In this edition of our Critical Kit series, we take a quick look at an essential mobile accessory that anyone who owns a smartphone should find immensely useful – an external battery pack to charge your phone and get you through the day when you’re precariously low on juice.
Can you last all day without a recharge?
There’s nothing worse than your phone’s battery running out at an inopportune moment, especially when there’s nary a charging outlet in sight and you’ve forgotten to bring a charger. And unfortunately, smartphones suck power at an alarming rate, thanks to our constant use of 4G and Wi-Fi and propensity to watch movies, download games and surf the Internet at every available moment.
An external mobile phone charger (or power bank as they are commonly known) is therefore an unfortunate necessity, but they are not all created equally – so what should you look for when choosing a power bank?
Essential power bank features
Several factors besides price are important – portability might be a key factor for example, as some power banks are small enough to slip into a pocket while others are too bulky or heavy to lug around all day. Pay attention to the advertised weight and try and avoid bulky ones if you’re on the go.
Perhaps the most critical factor however is capacity – it’s important to realise that most power banks won’t even deliver their full capacity to your devices, as some of the energy is lost through heat and voltage conversion. Around 70% efficiency is not uncommon, which means that a 10,000 mAh charger usually only delivers about 7,000 mAh of power.
The input rating is also key, as the higher the figure the quicker it can be recharged. Some power banks support a feature called passthrough charging (but you can expect to pay more for that), which simply means they can be recharged whilst simultaneously charging your mobile devices.
And it’s the output rating that determines how quickly you can charge connected devices. In many cases, 1A and 2A outputs are provided – the 1A outputs are for smartphones and the 2A ones are for tablets. You can use either of course to charge USB devices, as they draw only the power required, but some tablets (such as iPads, which are notoriously fickle) won’t charge from lower-specced outputs.
Some of the latest power banks have auto-on and off functions, which enables them to charge your phone as soon as you plug it in and turn off when it’s done. There is usually a series of small LEDs on the charger to indicate remaining capacity, but a few models have an LCD display that shows more precisely the capacity left.
A (debatably useful) popular power bank feature is a built-in LED flashlight – great if you’re on a camping trip or at a festival, but if it’s a bulky, high capacity charger you are unlikely to want to use it as a torch.
The very best power banks strive to achieve a balance of capacity and portability, with fast charging, multiple outputs, and features like passthrough charging and even an LCD display.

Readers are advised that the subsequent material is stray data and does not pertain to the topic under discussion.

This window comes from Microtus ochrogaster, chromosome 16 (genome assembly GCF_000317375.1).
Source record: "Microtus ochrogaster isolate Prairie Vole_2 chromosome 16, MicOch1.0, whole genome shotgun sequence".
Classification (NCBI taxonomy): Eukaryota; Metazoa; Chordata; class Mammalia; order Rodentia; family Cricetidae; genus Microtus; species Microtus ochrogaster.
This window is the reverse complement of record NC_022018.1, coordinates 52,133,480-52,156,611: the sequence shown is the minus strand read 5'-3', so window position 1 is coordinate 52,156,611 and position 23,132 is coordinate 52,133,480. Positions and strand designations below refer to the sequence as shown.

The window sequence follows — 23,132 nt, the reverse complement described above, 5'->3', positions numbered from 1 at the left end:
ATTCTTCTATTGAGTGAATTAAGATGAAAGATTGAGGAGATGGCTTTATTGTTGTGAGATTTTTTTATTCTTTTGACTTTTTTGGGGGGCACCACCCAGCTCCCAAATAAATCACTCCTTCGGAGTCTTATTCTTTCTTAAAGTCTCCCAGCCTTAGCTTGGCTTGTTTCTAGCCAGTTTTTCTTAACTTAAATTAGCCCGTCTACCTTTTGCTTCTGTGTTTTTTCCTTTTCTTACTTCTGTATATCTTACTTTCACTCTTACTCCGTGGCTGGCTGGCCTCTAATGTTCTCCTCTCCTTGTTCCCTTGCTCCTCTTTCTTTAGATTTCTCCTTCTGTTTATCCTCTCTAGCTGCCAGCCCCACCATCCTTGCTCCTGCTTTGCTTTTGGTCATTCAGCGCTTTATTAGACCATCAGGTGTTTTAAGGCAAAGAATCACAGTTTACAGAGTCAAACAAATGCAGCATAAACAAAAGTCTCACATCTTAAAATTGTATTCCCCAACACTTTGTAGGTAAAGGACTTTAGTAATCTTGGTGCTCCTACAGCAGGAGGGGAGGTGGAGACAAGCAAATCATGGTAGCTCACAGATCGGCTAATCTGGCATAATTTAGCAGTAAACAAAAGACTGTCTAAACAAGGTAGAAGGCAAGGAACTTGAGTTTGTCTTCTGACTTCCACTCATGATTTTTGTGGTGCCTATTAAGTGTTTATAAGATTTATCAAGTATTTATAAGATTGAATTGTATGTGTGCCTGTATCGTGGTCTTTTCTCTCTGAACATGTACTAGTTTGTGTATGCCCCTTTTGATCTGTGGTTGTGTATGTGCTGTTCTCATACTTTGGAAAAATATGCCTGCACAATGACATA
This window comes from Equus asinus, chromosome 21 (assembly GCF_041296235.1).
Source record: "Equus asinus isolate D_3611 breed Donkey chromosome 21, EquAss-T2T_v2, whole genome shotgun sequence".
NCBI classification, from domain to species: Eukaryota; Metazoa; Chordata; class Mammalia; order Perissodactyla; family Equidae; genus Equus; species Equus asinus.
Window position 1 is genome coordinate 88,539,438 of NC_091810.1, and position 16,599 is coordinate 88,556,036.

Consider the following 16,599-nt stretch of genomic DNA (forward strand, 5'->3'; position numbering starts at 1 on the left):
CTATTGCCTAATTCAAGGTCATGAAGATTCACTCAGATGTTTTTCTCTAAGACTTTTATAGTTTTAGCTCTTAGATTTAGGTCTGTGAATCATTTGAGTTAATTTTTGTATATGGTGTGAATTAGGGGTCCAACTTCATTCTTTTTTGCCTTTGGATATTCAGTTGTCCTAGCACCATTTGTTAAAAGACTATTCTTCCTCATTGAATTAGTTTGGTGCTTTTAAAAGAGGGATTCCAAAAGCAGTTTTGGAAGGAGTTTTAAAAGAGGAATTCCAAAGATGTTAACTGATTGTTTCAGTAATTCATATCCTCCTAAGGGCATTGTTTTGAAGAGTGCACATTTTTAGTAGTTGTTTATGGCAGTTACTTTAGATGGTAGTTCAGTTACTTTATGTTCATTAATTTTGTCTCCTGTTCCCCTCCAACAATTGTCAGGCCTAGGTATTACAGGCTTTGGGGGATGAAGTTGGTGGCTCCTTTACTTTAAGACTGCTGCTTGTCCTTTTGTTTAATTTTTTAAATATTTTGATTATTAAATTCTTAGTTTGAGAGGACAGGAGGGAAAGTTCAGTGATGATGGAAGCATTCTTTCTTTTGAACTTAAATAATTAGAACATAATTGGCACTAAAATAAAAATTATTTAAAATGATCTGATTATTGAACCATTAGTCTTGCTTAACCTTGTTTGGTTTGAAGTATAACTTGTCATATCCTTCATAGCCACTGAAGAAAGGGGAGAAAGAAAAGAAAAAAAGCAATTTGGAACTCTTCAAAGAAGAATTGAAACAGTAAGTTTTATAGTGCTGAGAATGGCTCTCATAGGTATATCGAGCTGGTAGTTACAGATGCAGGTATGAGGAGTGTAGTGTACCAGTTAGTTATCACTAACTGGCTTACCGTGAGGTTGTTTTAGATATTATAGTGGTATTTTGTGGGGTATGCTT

Anker Astro Mini
The Astro Mini power bank by Anker is the number one selling charger on Amazon UK, and it’s easy to see why. It’s extremely portable (and good looking) as well as being very efficient. Not only is it a bargain £10 (reduced from £40 at the time of writing) but it’s also available in black, pink, blue, silver and gold coloured anodised aluminium that both looks and feels superb.
In terms of dimensions and weight, it’s just 92mm long and weighs 80g, meaning it fits easily into a pocket. As it has a rugged aluminium finish, it’s not likely to suffer any damage but there’s an 18 month warranty provided with the Astro Mini.
Why is the Astro Mini one of the best power banks? In our opinion, even though it’s not the most feature-rich charger, it deserves the Critical Kit accolade as it’s incredibly portable, stylish, and manages to achieve an incredible 90% efficiency thanks to Samsung Grade A cells.
Unlike rival products that only delivery a percentage of their actual capacity, the Mini does well with its relatively small 3,200 mAh – going that much further and certainly enough to charge any smartphone once or twice.
The Anker Mini also features the company’s PowerIQ technology, which intelligently identifies the type of connected device and adapts its charging rate to match. That’s a boon if you have any fussy devices that refuse to charge with other power banks. Furthermore, that’s a little more peace of mind if you’re about to connect an expensive phone to a charger (avoid cheap unbranded Chinese power banks at all costs, by the way if you want to avoid risking damage to your phone).
Despite not having passthrough charging, we the Anker Mini justifiably qualifies as a critical piece of kit for anyone that carries a smartphone around and needs to recharge several times while on the go.
The Anker Mini can be found on Amazon’s UK site here.
Disclaimer: this article is not a sponsored post – Mobile Industry Review has independently reviewed the Anker Mini power bank.